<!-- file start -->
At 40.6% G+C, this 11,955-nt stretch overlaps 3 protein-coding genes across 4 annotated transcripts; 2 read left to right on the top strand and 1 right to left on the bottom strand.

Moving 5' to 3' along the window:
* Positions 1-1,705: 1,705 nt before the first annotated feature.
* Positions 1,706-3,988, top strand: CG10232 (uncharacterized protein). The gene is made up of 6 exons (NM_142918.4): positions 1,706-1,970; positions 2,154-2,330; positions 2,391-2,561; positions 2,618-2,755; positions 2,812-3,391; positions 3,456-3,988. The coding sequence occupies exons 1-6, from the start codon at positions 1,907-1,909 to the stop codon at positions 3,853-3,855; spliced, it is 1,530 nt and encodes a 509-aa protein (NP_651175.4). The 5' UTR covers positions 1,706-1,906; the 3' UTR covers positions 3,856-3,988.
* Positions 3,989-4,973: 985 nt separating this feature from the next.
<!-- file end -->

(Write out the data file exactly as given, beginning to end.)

At 40.6% G+C, this 11,955-nt stretch overlaps 3 protein-coding genes across 4 annotated transcripts; 2 read left to right on the top strand and 1 right to left on the bottom strand.

Moving 5' to 3' along the window:
* Positions 1-1,705: 1,705 nt before the first annotated feature.
* Positions 1,706-3,988, top strand: CG10232 (uncharacterized protein). The gene is made up of 6 exons (NM_142918.4): positions 1,706-1,970; positions 2,154-2,330; positions 2,391-2,561; positions 2,618-2,755; positions 2,812-3,391; positions 3,456-3,988. The coding sequence occupies exons 1-6, from the start codon at positions 1,907-1,909 to the stop codon at positions 3,853-3,855; spliced, it is 1,530 nt and encodes a 509-aa protein (NP_651175.4). The 5' UTR covers positions 1,706-1,906; the 3' UTR covers positions 3,856-3,988.
* Positions 3,989-4,973: 985 nt separating this feature from the next.